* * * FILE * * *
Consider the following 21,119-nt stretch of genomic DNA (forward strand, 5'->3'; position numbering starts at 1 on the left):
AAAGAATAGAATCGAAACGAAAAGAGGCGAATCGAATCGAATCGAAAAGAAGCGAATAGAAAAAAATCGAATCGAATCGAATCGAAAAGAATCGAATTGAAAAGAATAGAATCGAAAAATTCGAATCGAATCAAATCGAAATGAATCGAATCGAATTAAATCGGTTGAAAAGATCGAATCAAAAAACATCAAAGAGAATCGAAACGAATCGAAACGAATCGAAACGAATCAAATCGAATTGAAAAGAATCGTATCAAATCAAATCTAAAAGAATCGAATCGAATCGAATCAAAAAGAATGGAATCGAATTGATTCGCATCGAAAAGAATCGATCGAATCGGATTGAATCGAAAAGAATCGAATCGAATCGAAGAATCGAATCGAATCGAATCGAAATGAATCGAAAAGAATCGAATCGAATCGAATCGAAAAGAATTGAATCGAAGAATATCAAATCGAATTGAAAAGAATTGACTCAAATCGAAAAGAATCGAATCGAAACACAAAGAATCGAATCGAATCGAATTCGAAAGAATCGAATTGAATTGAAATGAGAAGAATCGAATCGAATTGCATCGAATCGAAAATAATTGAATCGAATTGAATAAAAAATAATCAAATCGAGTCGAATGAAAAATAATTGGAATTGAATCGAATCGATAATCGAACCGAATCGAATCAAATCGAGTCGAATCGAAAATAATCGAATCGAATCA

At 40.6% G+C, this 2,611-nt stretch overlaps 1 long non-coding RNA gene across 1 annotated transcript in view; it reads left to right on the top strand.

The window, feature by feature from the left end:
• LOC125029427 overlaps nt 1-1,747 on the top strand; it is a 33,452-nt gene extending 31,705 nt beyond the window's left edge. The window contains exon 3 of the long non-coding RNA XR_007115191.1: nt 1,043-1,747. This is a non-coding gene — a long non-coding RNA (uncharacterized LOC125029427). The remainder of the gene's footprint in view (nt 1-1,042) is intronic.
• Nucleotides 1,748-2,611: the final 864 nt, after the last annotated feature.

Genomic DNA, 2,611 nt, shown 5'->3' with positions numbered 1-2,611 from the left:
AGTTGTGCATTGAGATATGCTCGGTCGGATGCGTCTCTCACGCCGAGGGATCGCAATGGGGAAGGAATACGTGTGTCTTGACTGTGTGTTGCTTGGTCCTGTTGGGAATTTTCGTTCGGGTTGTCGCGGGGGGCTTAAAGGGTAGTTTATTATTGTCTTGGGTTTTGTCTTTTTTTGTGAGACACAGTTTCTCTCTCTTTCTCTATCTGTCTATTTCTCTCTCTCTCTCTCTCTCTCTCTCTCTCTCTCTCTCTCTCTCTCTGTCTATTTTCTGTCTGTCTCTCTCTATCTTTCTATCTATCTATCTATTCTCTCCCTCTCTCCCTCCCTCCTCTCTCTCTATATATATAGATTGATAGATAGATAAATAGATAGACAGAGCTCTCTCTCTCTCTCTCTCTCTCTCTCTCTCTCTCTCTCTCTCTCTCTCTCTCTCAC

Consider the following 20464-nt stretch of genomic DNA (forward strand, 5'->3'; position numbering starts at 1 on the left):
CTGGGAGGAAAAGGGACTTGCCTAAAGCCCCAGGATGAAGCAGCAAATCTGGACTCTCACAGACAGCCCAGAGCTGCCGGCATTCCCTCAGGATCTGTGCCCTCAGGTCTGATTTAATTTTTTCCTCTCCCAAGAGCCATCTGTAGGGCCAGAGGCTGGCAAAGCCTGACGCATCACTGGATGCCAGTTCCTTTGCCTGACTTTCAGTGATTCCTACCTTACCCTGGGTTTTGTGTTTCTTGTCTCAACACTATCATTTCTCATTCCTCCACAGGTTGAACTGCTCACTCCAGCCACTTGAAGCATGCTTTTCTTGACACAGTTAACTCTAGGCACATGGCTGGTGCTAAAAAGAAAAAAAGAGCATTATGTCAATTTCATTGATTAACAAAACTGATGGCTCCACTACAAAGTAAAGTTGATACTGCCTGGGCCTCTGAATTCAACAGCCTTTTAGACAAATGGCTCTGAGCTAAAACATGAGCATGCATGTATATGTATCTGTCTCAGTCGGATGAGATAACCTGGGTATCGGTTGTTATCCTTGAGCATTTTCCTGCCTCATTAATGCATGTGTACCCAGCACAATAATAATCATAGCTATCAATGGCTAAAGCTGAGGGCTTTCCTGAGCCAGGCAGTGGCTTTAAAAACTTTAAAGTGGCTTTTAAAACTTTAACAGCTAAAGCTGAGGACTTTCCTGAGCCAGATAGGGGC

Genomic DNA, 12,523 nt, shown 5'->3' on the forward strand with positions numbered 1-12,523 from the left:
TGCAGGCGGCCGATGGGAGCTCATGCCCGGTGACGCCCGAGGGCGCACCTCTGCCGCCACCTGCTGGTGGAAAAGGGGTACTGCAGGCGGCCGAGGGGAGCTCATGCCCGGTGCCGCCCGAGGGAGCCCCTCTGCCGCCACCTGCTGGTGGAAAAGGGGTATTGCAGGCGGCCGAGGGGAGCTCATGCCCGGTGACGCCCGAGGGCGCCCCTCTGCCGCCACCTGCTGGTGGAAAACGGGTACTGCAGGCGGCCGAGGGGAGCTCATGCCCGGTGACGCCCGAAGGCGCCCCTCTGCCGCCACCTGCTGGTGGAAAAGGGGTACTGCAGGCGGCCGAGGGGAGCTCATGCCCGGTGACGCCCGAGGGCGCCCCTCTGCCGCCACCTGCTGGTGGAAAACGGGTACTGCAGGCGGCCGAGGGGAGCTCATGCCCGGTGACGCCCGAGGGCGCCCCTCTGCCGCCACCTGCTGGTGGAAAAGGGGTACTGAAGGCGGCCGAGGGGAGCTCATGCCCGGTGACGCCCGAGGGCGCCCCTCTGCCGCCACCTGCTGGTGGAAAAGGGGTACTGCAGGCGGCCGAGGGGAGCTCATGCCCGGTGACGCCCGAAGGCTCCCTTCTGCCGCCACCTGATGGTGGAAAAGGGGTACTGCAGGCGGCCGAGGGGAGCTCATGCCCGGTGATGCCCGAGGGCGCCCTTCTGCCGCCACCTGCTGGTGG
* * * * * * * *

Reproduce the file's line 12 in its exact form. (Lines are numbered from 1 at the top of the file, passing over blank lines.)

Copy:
TGCAGGCGGCCGATGGGAGCTCATGCCCGGTGACGCCCGAGGGCGCACCTCTGCCGCCACCTGCTGGTGGAAAAGGGGTACTGCAGGCGGCCGAGGGGAGCTCATGCCCGGTGCCGCCCGAGGGAGCCCCTCTGCCGCCACCTGCTGGTGGAAAAGGGGTATTGCAGGCGGCCGAGGGGAGCTCATGCCCGGTGACGCCCGAGGGCGCCCCTCTGCCGCCACCTGCTGGTGGAAAACGGGTACTGCAGGCGGCCGAGGGGAGCTCATGCCCGGTGACGCCCGAAGGCGCCCCTCTGCCGCCACCTGCTGGTGGAAAAGGGGTACTGCAGGCGGCCGAGGGGAGCTCATGCCCGGTGACGCCCGAGGGCGCCCCTCTGCCGCCACCTGCTGGTGGAAAACGGGTACTGCAGGCGGCCGAGGGGAGCTCATGCCCGGTGACGCCCGAGGGCGCCCCTCTGCCGCCACCTGCTGGTGGAAAAGGGGTACTGAAGGCGGCCGAGGGGAGCTCATGCCCGGTGACGCCCGAGGGCGCCCCTCTGCCGCCACCTGCTGGTGGAAAAGGGGTACTGCAGGCGGCCGAGGGGAGCTCATGCCCGGTGACGCCCGAAGGCTCCCTTCTGCCGCCACCTGATGGTGGAAAAGGGGTACTGCAGGCGGCCGAGGGGAGCTCATGCCCGGTGATGCCCGAGGGCGCCCTTCTGCCGCCACCTGCTGGTGG